Bliss by Katherine Mansfield: Summary & Analysis

Instructor: Bryan Cowing

Bryan is a freelance writer who specializes in literature. He has worked as an English instructor, editor and writer for the past 10 years.

If you are reading the short story ''Bliss'' by Katherine Mansfield, check out the following lesson where we break down the summary and offer an analysis of the story. Read on to get the scoop.

Misunderstandings

Have you ever had a crush on someone only to discover that the feelings weren't mutual? If so, you'll probably relate to what Bertha experiences in the short story ''Bliss.'' Follow along as we join Bertha on her strange and complex journey of emotions.

Dancing

''Bliss'' opens up by describing how a woman named Bertha Young is walking home and reflecting on how badly she wants to ''to take dancing steps on and off the pavement, to bowl a hoop, to throw something up in the air and catch it again.'' She thinks about how stupid it is that society makes this sort of behavior unacceptable at her age.

The Baby

When Bertha gets home, she does some decorating by putting fruit into a bowl. When she looks at it, she thinks it is so odd that she laughs. She then heads off to visit her daughter. The child jumps up when she sees her mom, but the nurse makes it clear that the baby needs to stay calm. Bertha feels like a poor girl watching a rich girl who has an expensive doll. The nanny begrudgingly lets Bertha finish feeding the baby.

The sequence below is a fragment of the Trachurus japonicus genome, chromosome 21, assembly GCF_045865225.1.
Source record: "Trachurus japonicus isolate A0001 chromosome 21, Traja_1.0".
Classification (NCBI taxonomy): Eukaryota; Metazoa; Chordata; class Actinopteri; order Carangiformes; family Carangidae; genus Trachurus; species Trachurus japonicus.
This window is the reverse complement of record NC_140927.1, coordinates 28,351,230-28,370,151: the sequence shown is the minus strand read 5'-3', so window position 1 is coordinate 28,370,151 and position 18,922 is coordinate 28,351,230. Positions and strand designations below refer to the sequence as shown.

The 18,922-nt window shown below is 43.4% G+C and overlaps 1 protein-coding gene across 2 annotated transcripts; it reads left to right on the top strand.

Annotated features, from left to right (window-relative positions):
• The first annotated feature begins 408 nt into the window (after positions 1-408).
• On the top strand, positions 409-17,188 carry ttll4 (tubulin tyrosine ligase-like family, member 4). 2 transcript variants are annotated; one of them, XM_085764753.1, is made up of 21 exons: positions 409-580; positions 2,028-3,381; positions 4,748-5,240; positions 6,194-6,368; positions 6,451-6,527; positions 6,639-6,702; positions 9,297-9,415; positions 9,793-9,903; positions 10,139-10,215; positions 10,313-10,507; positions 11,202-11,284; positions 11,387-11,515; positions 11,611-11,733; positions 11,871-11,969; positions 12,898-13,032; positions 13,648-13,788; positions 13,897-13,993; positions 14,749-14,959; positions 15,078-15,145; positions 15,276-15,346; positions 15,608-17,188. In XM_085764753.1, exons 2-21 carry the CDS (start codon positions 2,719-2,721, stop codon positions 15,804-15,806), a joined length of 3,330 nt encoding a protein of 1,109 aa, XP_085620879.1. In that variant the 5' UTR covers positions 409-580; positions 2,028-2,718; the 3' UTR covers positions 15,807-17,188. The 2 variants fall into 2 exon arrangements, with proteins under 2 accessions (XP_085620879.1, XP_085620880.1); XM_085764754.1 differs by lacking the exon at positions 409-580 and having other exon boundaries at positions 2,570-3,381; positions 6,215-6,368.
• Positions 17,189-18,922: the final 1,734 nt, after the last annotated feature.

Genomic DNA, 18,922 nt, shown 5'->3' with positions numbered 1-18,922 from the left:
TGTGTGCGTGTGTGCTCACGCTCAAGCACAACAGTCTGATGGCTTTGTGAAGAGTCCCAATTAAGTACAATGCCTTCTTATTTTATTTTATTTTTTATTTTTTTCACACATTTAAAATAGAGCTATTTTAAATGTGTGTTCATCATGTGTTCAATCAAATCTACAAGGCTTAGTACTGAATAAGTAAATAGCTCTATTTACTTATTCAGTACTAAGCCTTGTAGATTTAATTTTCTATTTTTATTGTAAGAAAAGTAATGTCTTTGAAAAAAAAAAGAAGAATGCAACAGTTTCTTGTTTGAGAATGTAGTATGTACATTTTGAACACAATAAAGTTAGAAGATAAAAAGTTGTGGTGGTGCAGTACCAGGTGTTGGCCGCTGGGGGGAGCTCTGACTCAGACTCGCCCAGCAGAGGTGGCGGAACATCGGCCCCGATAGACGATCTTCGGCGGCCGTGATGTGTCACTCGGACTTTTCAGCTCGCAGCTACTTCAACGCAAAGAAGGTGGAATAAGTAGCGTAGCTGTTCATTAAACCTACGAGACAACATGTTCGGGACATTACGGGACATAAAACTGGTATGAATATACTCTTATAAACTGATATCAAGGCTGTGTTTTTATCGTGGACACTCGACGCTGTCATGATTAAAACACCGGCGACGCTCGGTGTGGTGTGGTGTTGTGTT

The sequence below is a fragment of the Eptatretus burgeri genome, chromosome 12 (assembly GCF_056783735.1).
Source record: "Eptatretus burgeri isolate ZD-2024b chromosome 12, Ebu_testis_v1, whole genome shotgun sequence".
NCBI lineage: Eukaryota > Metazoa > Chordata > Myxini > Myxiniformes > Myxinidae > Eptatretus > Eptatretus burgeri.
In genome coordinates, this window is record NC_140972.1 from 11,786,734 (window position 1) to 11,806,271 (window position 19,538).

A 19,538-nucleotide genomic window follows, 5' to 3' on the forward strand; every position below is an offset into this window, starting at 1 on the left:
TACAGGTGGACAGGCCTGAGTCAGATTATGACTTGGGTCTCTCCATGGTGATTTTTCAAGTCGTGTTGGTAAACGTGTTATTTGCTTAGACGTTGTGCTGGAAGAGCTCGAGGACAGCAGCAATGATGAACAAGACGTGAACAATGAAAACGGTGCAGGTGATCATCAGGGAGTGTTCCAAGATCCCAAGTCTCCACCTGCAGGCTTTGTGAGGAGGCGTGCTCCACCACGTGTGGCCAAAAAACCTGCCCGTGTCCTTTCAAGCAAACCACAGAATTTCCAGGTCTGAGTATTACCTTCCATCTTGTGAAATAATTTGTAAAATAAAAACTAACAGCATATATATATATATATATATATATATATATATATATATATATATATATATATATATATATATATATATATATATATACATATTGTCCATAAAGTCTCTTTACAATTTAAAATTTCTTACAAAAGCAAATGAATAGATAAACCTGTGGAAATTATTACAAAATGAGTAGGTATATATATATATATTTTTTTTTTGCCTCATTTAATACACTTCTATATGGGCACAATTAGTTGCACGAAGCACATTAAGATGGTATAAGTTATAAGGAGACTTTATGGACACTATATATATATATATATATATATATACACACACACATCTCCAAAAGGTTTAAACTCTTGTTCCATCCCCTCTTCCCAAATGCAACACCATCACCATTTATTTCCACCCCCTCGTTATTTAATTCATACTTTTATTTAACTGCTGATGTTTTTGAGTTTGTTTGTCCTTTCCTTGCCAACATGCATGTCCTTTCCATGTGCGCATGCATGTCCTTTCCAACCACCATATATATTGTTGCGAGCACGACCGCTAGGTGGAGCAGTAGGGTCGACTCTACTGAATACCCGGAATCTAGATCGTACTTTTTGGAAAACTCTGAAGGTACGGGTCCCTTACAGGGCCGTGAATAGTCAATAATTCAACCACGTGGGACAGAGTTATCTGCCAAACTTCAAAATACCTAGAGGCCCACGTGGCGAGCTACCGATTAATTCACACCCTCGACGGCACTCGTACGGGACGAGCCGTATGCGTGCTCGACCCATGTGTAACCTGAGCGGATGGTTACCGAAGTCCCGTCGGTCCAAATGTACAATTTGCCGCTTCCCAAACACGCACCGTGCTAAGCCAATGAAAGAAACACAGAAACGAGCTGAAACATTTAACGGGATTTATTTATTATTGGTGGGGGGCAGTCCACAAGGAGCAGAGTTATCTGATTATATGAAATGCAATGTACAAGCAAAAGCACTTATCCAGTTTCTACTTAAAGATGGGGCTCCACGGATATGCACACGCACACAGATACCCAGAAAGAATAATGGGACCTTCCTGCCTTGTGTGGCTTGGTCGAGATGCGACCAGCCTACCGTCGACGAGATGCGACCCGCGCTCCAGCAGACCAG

The Guests Arrive

Bertha chats with her husband over the phone. He lets her know that he will be late for their dinner party that evening. Bertha continues getting the house ready until the guests show up. They are an unusual group. A couple shows up who tells the story of how the woman's shirt upset their driver because it had little monkeys on it. The next man who shows up also complains of his bizarre trip, explaining that the taxi didn't stop even when he told him to. The guest felt like he was going to be riding in the taxi for eternity.

The Truth Comes Out (But Bertha Doesn't)

The dinner party continues with Bertha thinking about her feelings towards one of the guests named Pearl. Bertha feels an attraction towards this woman and believes that the feeling is mutual. When Bertha is alone with Pearl for a few moments, she is convinced that Pearl has feelings of attraction as well. Bertha thinks about telling her husband about this and then all of a sudden, for the first time, she feels an attraction for her husband. As Pearl is leaving, Bertha eavesdrops on her husband saying goodbye to the woman. This is when she discovers that the two are having an affair.

Analysis

Right from the beginning of this story, the idea of repression and unknown truths is presented. When Bertha talks about how much she wants to dance along the sidewalk, we learn that the only reason why she cannot is because of society's expectations. Rather than follow her own desires, she simply does (although begrudgingly) what others expect her to do.

This lack of connection with the truth is similar to the way that Bertha views her marriage. She admits that she is not attracted to her husband and that he does not excite her sexually. Despite these facts, she has followed society's requirements by getting married and having a child. In these instances, Mansfield seems to be pointing out how society demands behavior and how easy it is to slip into a habit of following expectations rather than desires and miss out on bliss by conforming.

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